Reply
    • George Cramer

      Kat, thank you. Guess what! I miss you and am sending a giant hug.

      Reply
  4. Michael A. Black

    Excellent story, George. It’s amazing on how you captured so much in so few words. You captured the imagery perfectly. Good job. Thanks for sharing this one.

    Reply
    • George Cramer

      Thanks, Mike. Coming from you those are awesome comments.

      Reply

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TERRI BENSON – Old Cars & Pickup Artists

Terri Benson has published three novels and nearly a hundred articles and short stories. In addition to The Pickup Artist, her credits include November 2021—The Angel and The Demon, Book #1 of Lead Me Into Temptation, a historical romance; 2012—An Unsinkable Love, a historical romance set on the Titanic and in the New England Garment Manufacturing District. She works at a Business Incubator, and her hobbies include camping, jeeping, and dirt biking. More info at https://www.terribensonwriter.com/

The Pickup Artist, A Bad Carma Mystery, was released on April 1, 2022, from Literary Wanderlust. A female classic car restorer discovers her newest project comes complete with a serial killer who now has her in his headlights, and, by the way, she’s also the local LEOs #1 suspect.

I’m currently working on more Bad Carma Mysteries and Lead Me Into Temptation books.

Do you write in more than one genre:  Yes, I write both mysteries and historical romance, but no matter what I’m writing, there is bound to be romance, mystery, and a little bit of history.

Tell us about your writing process: I’m a bit odd in that I come up with a title first. Then I figure out what scenario I can see working with that, then I write. Since both my series are fairly defined by the series titles, I know what kind of book I’ll be writing from the start.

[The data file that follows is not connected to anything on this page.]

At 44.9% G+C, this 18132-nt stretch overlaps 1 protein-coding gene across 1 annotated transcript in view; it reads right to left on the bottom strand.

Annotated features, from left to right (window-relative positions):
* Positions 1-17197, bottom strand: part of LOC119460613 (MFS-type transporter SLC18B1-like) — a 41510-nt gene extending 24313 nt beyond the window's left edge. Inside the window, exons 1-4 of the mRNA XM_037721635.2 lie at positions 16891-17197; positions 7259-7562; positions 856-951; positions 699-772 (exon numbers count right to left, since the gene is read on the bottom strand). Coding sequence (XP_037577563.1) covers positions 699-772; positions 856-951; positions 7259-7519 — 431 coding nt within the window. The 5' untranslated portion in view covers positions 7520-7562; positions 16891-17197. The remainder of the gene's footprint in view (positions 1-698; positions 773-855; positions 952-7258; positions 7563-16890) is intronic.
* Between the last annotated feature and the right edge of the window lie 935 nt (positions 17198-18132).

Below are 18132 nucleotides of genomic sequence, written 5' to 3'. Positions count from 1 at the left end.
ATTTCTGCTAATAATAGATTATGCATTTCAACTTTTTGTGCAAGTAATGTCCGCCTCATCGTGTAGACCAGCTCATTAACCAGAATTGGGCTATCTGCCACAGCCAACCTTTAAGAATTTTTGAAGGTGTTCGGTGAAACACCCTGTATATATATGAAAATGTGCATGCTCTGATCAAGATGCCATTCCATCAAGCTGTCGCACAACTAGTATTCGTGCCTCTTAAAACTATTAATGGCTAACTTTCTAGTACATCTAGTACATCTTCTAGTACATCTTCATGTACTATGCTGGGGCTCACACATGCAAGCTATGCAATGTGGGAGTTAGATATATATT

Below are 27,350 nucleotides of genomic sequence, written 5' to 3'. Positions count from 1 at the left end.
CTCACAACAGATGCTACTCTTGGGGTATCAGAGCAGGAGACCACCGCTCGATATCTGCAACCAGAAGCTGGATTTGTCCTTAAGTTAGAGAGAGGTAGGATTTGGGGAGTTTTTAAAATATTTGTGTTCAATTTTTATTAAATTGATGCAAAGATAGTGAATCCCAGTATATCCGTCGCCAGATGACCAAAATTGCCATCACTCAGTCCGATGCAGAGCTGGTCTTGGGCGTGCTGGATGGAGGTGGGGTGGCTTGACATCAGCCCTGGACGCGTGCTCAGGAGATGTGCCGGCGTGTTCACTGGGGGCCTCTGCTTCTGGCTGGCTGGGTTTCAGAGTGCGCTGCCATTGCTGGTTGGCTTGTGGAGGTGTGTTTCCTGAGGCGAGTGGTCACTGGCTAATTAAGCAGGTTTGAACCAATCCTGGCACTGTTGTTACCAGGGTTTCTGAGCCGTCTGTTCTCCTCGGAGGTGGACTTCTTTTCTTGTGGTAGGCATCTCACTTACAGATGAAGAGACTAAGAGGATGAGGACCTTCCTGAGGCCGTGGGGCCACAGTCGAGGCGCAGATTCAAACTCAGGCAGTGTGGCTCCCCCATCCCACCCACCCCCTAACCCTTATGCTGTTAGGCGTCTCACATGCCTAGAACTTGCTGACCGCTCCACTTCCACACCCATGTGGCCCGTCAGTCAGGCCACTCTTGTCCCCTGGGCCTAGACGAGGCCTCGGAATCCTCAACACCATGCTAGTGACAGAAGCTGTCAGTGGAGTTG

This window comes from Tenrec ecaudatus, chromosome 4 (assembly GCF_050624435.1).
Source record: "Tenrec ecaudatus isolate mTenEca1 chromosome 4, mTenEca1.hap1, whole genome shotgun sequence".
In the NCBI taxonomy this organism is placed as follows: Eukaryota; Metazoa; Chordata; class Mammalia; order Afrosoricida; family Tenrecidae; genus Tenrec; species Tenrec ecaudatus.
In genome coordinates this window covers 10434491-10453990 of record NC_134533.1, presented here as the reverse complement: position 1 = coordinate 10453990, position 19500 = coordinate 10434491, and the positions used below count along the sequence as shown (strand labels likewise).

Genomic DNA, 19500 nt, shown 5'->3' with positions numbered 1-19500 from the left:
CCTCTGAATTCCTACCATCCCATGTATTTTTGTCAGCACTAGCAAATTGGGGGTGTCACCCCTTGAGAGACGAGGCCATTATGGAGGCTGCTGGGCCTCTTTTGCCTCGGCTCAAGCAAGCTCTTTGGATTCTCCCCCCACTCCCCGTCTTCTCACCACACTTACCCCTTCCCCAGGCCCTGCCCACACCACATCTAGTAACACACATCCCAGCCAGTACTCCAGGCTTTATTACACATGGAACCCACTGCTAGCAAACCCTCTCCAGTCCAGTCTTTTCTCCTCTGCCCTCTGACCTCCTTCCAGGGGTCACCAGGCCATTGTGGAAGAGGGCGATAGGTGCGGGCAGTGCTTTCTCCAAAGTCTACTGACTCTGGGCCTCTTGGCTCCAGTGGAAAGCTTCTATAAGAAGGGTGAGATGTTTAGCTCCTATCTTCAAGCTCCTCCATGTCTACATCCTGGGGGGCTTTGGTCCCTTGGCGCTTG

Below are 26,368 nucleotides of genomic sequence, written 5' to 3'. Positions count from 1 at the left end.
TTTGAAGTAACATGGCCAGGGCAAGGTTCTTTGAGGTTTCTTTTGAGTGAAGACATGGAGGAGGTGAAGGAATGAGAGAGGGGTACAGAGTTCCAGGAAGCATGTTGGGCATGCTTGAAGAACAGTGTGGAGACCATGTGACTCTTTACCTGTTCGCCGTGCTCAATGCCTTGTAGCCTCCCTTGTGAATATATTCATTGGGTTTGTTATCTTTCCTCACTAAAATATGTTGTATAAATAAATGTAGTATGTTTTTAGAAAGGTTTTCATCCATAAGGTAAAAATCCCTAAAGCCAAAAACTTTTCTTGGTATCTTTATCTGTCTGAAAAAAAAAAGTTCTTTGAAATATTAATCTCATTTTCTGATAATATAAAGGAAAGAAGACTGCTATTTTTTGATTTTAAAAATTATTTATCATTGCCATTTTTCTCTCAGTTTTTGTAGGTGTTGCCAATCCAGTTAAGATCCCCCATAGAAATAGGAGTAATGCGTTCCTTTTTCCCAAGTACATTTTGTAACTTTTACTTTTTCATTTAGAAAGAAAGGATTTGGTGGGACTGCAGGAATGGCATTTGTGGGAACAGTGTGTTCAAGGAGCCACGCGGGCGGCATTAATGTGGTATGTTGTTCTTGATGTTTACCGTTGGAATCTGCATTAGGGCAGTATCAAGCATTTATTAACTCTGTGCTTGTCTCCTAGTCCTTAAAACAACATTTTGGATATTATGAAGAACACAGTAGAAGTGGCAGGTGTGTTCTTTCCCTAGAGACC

Has an association membership helped you with your writing? Absolutely. I’ve belonged to Rocky Mountain Fiction Writers for more than a decade, and I fully credit the great friendships I’ve made there with dozens of amazing writers, agents, editors, and publishers—including the two who published my last two books (The Pickup Artist and The Angel and The Demon)—to those friendships. I had access to hundreds of workshops from RMFW and Pikes Peak Writers that helped me hone my craft, getting me to the point agents and editors would look at my work. I also found the publisher for An Unsinkable Love pre-RMFW via a contact in a critique group I belonged to. I can’t recommend “finding your tribe” enough for new and not so new writers. I’m also a member of Sisters in Crime.

How long did it take you to write your first book? My “first” book took 20 years, but I’ve never submitted it to anyone – eventually, I probably will. My first “published” book took four months to write, and since it was for an open call for books about the Titanic, it had a due date to submit. I remember meeting my best friend, who is my most critical beta reader, and her passing the manuscript from her car to mine in the dark at about 8:00 at night the day it was due to be submitted. If a cop had seen us, they’d have suspected a drug deal! I made edits and submitted it with less than 10 minutes to spare. It was published about a year later, in time for the 100th anniversary of the Titanic’s sinking.